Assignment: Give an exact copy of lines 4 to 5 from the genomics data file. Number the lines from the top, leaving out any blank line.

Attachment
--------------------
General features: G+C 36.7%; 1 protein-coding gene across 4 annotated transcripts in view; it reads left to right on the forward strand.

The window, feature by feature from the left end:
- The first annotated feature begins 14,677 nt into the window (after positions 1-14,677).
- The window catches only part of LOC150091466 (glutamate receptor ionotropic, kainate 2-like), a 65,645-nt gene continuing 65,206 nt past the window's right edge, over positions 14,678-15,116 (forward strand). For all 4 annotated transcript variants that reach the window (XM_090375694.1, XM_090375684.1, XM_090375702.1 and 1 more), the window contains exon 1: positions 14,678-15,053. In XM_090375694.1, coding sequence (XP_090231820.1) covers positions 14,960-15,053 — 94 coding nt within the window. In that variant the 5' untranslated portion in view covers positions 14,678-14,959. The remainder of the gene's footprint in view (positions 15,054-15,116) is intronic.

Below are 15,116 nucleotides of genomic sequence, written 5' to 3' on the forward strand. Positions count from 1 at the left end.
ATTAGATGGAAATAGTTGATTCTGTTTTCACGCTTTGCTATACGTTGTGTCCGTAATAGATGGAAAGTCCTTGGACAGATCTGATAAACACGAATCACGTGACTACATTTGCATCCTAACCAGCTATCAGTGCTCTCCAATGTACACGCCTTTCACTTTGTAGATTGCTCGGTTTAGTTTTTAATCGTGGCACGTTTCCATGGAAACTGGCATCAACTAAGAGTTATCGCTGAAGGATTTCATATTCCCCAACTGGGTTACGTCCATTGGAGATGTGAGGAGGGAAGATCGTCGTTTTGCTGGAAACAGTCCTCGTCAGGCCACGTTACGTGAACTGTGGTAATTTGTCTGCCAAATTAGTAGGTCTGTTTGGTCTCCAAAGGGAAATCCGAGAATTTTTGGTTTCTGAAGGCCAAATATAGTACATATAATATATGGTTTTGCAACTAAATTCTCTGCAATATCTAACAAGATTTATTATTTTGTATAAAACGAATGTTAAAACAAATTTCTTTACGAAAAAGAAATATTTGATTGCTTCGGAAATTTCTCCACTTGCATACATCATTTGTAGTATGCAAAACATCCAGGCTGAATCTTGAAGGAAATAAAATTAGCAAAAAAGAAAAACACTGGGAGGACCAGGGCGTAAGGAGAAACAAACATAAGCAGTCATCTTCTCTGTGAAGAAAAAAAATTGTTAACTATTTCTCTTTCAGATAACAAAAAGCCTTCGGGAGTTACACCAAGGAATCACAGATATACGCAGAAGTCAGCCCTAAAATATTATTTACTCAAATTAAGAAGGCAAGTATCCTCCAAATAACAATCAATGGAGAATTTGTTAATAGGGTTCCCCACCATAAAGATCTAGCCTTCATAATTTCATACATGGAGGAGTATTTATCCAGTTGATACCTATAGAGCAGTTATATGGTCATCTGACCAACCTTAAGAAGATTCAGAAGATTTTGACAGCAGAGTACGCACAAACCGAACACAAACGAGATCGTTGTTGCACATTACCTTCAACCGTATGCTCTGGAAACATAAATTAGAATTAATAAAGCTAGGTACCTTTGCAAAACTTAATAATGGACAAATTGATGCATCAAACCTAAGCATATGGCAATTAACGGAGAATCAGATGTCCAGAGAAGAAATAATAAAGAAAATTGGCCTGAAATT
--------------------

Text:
- The window catches only part of LOC150091466 (glutamate receptor ionotropic, kainate 2-like), a 65,645-nt gene continuing 65,206 nt past the window's right edge, over positions 14,678-15,116 (forward strand). For all 4 annotated transcript variants that reach the window (XM_090375694.1, XM_090375684.1, XM_090375702.1 and 1 more), the window contains exon 1: positions 14,678-15,053. In XM_090375694.1, coding sequence (XP_090231820.1) covers positions 14,960-15,053 — 94 coding nt within the window. In that variant the 5' untranslated portion in view covers positions 14,678-14,959. The remainder of the gene's footprint in view (positions 15,054-15,116) is intronic.

Below are 15,116 nucleotides of genomic sequence, written 5' to 3' on the forward strand. Positions count from 1 at the left end.